Do you need to carry a card balance to build good credit?

By Tanisha Warner

Credit Care
'Credit Care' columnist Tanisha Warner
Tanisha Warner is the communications manager for Money Management International, where she manages educational content designed to teach consumers about personal finance topics. She writes "Credit Care," a weekly reader Q&A about debt issues, for

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Question for the expert

Dear Credit Care,
I just received a credit card with a $1,000 limit. I want to improve my credit. Is it better to pay off a credit card as soon as the bill comes in or to make a charge and then pay in installments over a short period of time? -- Karan

Answer for the expert

Dear Karan,
Congratulations on taking steps toward a better credit rating. My recommendation is for you to use your new credit card by only charging what you can pay off each month in full. You do not need to carry a balance on your revolving accounts to help improve your credit. What you need to do is demonstrate that you can manage a revolving account without any problems. Making on-time and as-agreed payments on the credit card account will accomplish that goal. Also, paying off your purchases each month rather than carrying a balance will keep your credit-used-to-credit-available ratio (also called your utilization rate) at 0 percent. It's highly recommended that your utilization rate at less than 30 percent in order to keep a good credit score.

It is wise to pay off your credit card purchases each month because the best way to prevent future credit problems is to avoid using credit to extend your income. Living within your means is the first step to good financial health. You want to spend less than you earn, while also saving as much as you can each month for emergencies and future financial goals. An emergency savings account of six to 12 months of living expenses provides a cushion for unexpected expenses that can wreck a family budget if there's no savings to fall back on. Once you have your emergency savings account funded, you can begin saving for college expenses, retirement, summer vacation and any other financial goals.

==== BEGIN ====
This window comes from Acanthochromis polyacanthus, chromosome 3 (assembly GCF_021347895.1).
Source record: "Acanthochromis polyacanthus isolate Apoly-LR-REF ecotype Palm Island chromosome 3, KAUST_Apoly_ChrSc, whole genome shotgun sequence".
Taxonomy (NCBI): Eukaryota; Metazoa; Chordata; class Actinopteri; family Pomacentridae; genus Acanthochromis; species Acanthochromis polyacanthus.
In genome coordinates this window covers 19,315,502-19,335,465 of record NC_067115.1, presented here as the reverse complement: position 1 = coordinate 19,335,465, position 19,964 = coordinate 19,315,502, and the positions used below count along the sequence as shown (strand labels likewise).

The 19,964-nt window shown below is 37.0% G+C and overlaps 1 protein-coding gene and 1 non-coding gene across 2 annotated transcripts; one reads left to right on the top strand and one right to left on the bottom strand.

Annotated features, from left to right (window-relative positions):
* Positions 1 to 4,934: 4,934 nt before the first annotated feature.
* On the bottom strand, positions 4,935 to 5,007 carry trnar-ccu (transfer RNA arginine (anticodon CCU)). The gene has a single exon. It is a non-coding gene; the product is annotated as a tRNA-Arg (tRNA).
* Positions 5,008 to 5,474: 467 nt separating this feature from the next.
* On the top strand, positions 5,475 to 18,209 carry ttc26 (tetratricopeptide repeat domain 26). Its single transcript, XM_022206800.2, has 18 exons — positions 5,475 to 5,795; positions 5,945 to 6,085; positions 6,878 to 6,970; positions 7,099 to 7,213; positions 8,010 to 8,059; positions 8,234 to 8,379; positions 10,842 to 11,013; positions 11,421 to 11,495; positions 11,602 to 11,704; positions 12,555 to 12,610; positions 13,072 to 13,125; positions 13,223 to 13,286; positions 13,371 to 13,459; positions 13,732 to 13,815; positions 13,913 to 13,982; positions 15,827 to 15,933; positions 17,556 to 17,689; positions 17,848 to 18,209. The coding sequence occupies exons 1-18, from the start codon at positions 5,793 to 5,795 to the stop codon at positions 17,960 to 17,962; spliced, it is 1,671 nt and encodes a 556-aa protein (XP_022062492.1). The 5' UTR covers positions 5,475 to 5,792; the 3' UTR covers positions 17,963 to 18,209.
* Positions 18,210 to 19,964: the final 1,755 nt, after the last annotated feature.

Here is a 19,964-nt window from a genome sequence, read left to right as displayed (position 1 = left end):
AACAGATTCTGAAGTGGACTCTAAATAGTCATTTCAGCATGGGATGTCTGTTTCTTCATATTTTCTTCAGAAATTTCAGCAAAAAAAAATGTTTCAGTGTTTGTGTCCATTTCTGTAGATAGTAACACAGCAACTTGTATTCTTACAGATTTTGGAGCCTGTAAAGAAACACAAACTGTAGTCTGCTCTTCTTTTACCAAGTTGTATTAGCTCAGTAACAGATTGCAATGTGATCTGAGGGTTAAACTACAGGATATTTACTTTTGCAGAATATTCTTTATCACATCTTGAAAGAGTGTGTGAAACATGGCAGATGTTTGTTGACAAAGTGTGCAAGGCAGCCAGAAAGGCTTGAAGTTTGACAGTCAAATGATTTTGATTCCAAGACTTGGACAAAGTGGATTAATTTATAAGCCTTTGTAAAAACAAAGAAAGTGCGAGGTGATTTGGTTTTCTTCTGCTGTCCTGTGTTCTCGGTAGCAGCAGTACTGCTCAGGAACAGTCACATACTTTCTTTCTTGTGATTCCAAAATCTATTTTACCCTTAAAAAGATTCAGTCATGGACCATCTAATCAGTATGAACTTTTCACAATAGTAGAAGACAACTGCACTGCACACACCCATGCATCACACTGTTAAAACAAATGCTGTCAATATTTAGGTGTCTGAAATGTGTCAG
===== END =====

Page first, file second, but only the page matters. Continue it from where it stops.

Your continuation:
Having said all that, you'll need to illustrate that you can successfully manage a monthly installment account as well as revolving accounts in order to have a really top-notch credit score. If you don't already have an installment account in good standing, such as a mortgage or car loan, you could consider getting one -- assuming it's something that you need and have planned for in your budget. An example might be a new refrigerator bought with a zero-percent interest loan. This type of loan would appear on your credit report as an installment loan.

Just be sure that you can afford to make the monthly payment each month on time and as agreed. Also, you must repay the loan within the time period specified for the zero-percent interest offer. If you do not, interest will be accessed from the date of purchase.

Any negative items will drop from your credit reports seven years from the first date of delinquency. But, they will have less and less impact on your credit score as you add positive information to your credit reports each month.

Handle your credit with care!

See related: How your FICO credit score is calculated, Pay off your balance each month? Your credit report might not show it

Tanisha Warner is the communications manager for Money Management International, the largest nonprofit, full-service credit counseling agency in the United States. She manages educational content designed to teach consumers about personal finance topics. You can find more money management advice on Blogging for Change and MMI's Facebook page.

Credit Care answers a question about a debt or credit issue from a reader each week. Send your question to Credit Care.

Published: November 21, 2012

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